Kidney Stones in Children

Kidney Stones in Children

Did you know urine contains many dissolved minerals and salts? When your child's urine has high levels of these minerals and salts, they can form kidney stones. Kidney stones can also be caused by certain medications, diabetes or problems with how the urinary tract is formed.

Although kidney stones are not common in children, they have been on the rise in recent years. The reasons for this increase in kidney stones is not completely understood. But diet is thought to play a role. For example, the amount of sodium (the main ingredient in salt) children eat through processed foods may contribute.

Other factors that make your child more likely to form kidney stones include not having enough citric acid in the urine. Citric acid comes from fruits like oranges and lemons. Also, having too much calcium in the urine puts your child at greater risk of forming kidney stones.

Kidney stones can be as small as a grain of sand or a pea. In rare cases, kidney stones can be as big as a golf ball. Some kidney stones are smooth, while others are jagged. Most kidney stones are brown or yellow. A small kidney stone may pass through the urinary tract on its own and cause little pain to your child. But a larger kidney stone can get stuck in the urinary tract. When this happens, the stone can block the flow of urine.

Common symptoms of kidney stones in children include pain in the back, side and lower stomach. Kidney stones can also cause blood in the urine (hematuria) or nausea and vomiting. The good news is that kidney stones rarely cause permanent damage if they are treated right away by a health care professional.

There are different types of kidney stones. Calcium stones, including calcium oxalate stones and calcium phosphate stones, are the most common kidney stones in children. About 85 to 90 percent of kidney stones in children are calcium-based.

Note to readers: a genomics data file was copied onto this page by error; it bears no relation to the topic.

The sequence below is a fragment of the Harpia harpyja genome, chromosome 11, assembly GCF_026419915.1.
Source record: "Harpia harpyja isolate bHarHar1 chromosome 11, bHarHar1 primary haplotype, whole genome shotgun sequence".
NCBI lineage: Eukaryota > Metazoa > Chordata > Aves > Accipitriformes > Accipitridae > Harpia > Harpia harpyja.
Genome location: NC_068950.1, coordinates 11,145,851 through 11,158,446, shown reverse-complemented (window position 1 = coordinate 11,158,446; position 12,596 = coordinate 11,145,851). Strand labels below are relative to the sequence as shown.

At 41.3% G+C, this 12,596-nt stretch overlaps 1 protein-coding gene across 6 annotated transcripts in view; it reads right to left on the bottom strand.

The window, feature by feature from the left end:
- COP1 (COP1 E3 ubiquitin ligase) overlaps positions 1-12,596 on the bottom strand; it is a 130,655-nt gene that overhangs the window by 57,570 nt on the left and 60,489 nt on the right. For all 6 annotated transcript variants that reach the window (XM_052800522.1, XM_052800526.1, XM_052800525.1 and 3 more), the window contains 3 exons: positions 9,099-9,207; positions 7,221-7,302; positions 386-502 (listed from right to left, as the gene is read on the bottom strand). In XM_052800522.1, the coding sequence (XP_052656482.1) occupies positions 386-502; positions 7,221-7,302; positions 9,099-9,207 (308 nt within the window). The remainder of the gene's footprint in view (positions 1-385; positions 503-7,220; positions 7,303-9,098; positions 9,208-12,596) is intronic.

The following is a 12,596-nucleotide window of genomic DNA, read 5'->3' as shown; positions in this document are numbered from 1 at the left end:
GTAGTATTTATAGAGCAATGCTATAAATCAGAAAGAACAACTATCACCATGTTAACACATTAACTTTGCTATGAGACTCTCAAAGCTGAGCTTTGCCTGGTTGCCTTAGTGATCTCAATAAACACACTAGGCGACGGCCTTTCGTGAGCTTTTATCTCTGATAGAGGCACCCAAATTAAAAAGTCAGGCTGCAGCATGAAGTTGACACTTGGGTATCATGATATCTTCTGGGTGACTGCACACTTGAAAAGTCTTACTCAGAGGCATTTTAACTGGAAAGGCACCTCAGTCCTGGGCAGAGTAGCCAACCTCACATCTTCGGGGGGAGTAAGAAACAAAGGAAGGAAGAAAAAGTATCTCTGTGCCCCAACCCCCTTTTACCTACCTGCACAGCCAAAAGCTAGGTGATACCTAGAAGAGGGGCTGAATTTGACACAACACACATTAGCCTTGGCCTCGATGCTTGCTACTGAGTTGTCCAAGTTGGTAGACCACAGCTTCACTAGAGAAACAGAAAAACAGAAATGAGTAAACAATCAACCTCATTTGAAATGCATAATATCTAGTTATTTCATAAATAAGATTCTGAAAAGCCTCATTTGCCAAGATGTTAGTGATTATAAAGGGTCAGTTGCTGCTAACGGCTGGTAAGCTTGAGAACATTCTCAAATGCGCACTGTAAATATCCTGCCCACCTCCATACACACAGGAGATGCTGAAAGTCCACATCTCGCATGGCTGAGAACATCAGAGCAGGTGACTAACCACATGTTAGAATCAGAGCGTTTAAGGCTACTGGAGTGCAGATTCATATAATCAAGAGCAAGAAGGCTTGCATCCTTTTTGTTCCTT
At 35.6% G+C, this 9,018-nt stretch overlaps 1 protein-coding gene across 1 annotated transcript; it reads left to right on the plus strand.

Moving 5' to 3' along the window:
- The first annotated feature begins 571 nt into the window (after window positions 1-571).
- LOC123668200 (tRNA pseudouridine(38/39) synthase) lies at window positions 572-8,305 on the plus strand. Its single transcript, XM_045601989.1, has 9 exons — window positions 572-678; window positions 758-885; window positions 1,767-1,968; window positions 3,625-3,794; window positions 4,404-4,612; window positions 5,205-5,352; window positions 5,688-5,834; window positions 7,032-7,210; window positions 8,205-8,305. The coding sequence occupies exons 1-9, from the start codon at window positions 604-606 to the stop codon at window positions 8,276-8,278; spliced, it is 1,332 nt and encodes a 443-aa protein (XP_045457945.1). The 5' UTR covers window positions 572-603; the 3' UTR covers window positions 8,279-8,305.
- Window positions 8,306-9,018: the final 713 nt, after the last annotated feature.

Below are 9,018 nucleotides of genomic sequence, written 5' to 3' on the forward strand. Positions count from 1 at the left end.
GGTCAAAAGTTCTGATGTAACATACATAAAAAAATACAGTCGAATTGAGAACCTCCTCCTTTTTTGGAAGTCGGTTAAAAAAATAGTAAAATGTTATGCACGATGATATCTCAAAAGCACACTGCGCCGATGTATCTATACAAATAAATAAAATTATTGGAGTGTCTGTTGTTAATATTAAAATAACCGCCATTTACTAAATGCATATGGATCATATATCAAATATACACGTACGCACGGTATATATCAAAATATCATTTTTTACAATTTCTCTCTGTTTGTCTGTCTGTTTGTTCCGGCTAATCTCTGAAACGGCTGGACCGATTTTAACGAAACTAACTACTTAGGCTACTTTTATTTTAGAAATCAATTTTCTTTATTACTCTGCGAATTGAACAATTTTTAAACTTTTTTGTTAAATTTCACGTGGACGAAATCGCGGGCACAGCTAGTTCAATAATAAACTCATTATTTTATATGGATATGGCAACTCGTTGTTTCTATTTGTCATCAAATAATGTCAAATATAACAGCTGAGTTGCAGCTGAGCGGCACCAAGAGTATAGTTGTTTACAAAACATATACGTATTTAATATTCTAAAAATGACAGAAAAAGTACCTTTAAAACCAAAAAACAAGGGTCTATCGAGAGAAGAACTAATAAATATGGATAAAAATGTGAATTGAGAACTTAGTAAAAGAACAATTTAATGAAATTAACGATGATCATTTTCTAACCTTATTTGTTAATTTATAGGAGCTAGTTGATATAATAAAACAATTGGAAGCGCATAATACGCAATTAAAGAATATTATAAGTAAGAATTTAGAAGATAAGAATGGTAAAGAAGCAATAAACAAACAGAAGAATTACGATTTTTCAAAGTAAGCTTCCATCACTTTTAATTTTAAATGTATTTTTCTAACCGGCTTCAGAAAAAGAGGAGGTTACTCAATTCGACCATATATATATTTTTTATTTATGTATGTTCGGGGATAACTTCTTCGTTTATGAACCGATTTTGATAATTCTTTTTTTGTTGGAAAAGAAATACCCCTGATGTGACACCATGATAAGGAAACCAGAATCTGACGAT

A uric acid stone may form when a child's urine contains too much uric acid. Too much uric acid in your child's urinary tract can come from medical conditions or inherited disorders. Eating fish, shellfish and organ meats such as livers and hearts can also increase uric acid in urine. But this happens less often.

Struvite stones are another type of kidney stones that may affect children whose urinary tracts did not develop normally.

Cystine stones can result from a disorder called cystinuria. This disorder is passed down through families. When a child has cystinuria, the kidneys leak large amounts of cysteine, a type of amino acid (the building blocks of proteins). From there, cystine crystals can form in the urine and cause kidney stones.

To diagnose kidney stones in children, a health care professional will review the child's medical history and perform a physical exam. Certain lab tests like a urinalysis (urine test) or 24-hour urine collection may be recommended. A urinalysis can find blood in the urine and minerals that form kidney stones. The 24-hour urine collection test measures how much urine a child produces, minerals that can form stones and the pH level of the urine.